COVID-19 is wreaking havoc in nearly every industry with a ripple effect. The infectious disease is creating an array of problems in our world, while putting enormous financial pressure on nonprofits. These organizations rely heavily on fundraising events, and many of these events are being canceled in response to the CDC’s guidelines. Additionally, corporate donations are far and few between while most companies are understandably concerned about their own financial security. In addition to a lack of financial resources, social distancing is creating a barrier between these organization and volunteers lending a hand. I have compiled a list of effective communication strategies that nonprofits should be implementing during the pandemic to stay top of mind for donors.
Don’t Be Afraid to Fundraise
With so many businesses struggling right now it can feel awkward to make a financial ask. One of the biggest questions nonprofits continue to ask is whether it’s appropriate to be fundraising right now. The simple answer is yes, it’s okay. That said, it’s extremely important that your messaging does not appear tone deaf, and that you empathize with your donors. Now more than ever, the language and tone of our communication really matters. Keep in mind that even though it seems everyone is impacted by the pandemic, there will be individuals and businesses that have the means to support you. Provide them with information on how your staff and services are being impacted during the pandemic. Don’t deny people the opportunity to help because you are afraid to ask. It’s universally understood that we are all in this together.
The global health and economic situations are constantly changing. With an influx of information being shared online every second, it’s important to be present and stay engaged. Most companies are implementing a COVID-19 landing page on their website including information on their response efforts. Additionally, right now is the time to double down on your social media presence. Sharing high quality graphics is an easy way to stand out while people are quickly scrolling through the internet. It’s also important to post updates as often as needed and not allow long periods of time to go by without sharing content with your audience. People value personal connection, especially during a time of social distancing. Lead with empathy and use simple messaging that is clear, concise and direct about your call-to-action.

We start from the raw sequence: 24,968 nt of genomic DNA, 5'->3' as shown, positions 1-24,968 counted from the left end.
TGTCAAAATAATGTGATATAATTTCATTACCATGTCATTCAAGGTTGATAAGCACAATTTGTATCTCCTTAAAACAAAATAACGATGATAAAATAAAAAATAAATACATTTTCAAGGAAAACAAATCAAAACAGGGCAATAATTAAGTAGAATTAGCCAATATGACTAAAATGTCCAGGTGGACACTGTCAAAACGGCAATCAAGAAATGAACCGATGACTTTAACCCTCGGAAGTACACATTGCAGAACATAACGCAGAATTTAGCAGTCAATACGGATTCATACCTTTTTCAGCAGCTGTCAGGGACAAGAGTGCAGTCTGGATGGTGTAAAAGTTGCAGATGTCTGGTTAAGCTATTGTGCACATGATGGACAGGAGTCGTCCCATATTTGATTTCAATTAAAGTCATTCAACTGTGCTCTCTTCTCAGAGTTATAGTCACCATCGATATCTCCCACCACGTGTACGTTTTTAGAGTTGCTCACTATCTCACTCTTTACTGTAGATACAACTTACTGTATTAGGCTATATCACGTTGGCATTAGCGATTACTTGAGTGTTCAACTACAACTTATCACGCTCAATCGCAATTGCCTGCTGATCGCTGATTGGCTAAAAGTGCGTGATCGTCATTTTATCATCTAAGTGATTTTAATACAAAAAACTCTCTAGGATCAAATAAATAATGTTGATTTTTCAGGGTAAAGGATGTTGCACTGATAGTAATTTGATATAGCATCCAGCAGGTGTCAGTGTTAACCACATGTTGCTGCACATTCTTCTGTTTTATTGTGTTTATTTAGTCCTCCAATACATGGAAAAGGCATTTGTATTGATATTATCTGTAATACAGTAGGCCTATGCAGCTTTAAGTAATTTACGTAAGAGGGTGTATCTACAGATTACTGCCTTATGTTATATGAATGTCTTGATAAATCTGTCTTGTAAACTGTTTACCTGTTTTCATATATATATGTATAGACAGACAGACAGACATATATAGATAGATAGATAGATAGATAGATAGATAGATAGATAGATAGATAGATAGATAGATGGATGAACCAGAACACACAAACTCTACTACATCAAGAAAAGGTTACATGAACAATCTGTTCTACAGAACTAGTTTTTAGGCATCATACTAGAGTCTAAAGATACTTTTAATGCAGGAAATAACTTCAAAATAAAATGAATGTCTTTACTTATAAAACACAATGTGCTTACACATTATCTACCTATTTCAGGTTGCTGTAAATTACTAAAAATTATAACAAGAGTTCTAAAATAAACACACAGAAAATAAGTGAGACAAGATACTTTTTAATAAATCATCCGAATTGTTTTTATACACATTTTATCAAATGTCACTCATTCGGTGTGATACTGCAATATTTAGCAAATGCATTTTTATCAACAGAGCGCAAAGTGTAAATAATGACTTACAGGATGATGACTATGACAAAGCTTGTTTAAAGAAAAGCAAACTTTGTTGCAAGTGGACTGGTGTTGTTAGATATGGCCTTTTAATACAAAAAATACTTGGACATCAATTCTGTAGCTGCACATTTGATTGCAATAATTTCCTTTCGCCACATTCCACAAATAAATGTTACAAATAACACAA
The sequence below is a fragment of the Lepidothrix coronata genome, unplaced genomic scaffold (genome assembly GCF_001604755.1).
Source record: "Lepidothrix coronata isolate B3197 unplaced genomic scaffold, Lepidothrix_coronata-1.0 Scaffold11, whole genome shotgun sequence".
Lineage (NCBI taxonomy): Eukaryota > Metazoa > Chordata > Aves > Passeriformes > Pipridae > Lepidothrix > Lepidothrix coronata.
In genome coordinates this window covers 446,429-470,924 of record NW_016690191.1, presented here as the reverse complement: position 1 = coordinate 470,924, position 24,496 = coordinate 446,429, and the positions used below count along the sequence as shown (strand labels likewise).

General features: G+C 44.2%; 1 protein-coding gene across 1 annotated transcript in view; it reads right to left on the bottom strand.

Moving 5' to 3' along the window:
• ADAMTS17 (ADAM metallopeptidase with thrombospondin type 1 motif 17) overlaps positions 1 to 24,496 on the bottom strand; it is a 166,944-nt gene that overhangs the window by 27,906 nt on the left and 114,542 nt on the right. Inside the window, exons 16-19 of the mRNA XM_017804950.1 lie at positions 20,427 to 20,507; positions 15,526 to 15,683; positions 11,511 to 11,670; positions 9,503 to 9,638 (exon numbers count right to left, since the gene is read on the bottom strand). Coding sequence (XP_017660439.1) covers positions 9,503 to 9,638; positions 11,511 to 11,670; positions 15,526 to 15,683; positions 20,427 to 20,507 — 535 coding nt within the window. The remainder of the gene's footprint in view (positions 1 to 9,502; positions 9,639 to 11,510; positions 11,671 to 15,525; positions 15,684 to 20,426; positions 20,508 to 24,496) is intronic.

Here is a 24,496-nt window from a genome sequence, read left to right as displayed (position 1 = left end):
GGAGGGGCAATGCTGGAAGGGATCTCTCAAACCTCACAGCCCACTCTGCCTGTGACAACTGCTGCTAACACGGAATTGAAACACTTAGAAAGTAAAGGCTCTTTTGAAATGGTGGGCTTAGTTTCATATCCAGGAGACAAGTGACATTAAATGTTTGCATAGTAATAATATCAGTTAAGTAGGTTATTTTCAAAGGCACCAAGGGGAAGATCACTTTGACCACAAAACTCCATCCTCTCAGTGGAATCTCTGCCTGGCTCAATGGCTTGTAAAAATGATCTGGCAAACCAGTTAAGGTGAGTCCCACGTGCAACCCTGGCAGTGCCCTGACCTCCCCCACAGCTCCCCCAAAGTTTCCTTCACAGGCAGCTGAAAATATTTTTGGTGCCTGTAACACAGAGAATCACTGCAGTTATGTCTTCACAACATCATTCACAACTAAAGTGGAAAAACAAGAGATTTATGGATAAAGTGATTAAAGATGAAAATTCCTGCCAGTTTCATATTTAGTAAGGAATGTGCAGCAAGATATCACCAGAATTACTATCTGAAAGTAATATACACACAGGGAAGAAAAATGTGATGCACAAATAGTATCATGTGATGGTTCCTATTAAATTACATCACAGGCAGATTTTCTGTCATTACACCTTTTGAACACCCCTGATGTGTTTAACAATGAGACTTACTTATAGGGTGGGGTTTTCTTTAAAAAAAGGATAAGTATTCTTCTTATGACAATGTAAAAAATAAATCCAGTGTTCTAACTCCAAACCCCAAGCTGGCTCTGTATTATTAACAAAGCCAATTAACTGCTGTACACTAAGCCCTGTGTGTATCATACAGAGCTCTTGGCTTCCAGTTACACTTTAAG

With people and businesses being impacted in so many different ways, it’s crucial to be sensitive to the situations people might find themselves in today. People are worried about their health and safety, the health and safety of their loved ones and are likely worried about their financial situation. Resist the temptation to make this pandemic all about you. Donors care a lot more about your mission and the people you serve than making sure your organization is surviving. Additionally, it’s a good time to also show compassion towards your fellow nonprofits also trying to continue their good in the world. This could be as simple as sharing something positive you see on their social media channels.
Share Your Positive Stories
In today’s world, it seems like everything the media reports is bad news, and it’s coming at us all day long, through our phones, laptops and TVs. Nonprofits typically have a plethora of inspirational, heartwarming stories that they can share to stand out from the constant noise. Now more than ever, we all need to hear and read these good stories. Continue to remind your donors about the incredible impact that they have on your organization by sharing your most compelling stories. Keep in mind that these stories are often re-shared by viewers as a way of uplifting family and friends, aka more people learning about your organization! That’s a win!
Be a Resource
Use the current situation as an opportunity to also educate the community on what we can all be doing to stay safe and help others. Everyone is busy and most likely too immersed in personal things to connect the dots on how a ripple effect might cause a negative impact on your organization. It’s important not to contribute to the noise with opinions, but focus on the facts and only quote medical experts from the CDC, WHO and NIH. Use your ability to connect with others and encourage your community to respond by giving them a call to action. This could be asking donors to write a senator or lawmaker or donate certain needed items to your organization. If your situation is complicated, perhaps host a webinar to provide all the necessary tools and information they might need to get involved and help.
During times of crisis, nonprofit leaders should take the opportunity to showcase inspirational leadership. Now is the time to step forward and offer your community hope and optimism. The months ahead will be challenging, but they don’t mean you have to stop. Continue to remind your employees, your donors, and your community that the mission of your organization is unwavering.